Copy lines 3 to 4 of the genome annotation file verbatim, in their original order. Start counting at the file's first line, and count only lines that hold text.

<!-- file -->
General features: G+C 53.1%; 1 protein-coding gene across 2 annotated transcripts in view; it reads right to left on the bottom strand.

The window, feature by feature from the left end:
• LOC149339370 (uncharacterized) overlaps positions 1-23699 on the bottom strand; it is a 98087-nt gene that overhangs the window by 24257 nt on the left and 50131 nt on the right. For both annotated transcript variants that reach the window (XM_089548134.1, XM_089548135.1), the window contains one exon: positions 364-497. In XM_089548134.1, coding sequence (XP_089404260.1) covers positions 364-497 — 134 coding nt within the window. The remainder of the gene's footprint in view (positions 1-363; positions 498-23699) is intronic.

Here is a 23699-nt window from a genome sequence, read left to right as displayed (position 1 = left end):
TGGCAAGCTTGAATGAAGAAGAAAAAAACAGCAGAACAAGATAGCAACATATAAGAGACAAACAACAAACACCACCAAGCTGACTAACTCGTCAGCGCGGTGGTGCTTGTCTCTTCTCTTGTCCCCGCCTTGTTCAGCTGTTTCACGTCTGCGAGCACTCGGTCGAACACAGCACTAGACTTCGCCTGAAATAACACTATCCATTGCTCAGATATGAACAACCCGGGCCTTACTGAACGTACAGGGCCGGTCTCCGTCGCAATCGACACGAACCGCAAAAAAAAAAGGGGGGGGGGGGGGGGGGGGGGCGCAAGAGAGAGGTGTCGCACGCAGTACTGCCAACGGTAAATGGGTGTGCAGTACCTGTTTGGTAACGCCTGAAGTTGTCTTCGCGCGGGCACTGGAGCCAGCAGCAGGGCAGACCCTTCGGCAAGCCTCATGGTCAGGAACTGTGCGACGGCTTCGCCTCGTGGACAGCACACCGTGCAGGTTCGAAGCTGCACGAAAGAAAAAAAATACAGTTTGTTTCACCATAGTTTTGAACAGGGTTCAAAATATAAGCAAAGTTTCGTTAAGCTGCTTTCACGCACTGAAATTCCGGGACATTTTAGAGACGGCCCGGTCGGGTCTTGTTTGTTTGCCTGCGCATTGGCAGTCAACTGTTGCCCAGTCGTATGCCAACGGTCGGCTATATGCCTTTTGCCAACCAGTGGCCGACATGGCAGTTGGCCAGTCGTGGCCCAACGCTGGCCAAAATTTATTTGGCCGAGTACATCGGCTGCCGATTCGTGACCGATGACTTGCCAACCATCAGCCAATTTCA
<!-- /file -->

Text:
• LOC149339370 (uncharacterized) overlaps positions 1-23699 on the bottom strand; it is a 98087-nt gene that overhangs the window by 24257 nt on the left and 50131 nt on the right. For both annotated transcript variants that reach the window (XM_089548134.1, XM_089548135.1), the window contains one exon: positions 364-497. In XM_089548134.1, coding sequence (XP_089404260.1) covers positions 364-497 — 134 coding nt within the window. The remainder of the gene's footprint in view (positions 1-363; positions 498-23699) is intronic.

Here is a 23699-nt window from a genome sequence, read left to right as displayed (position 1 = left end):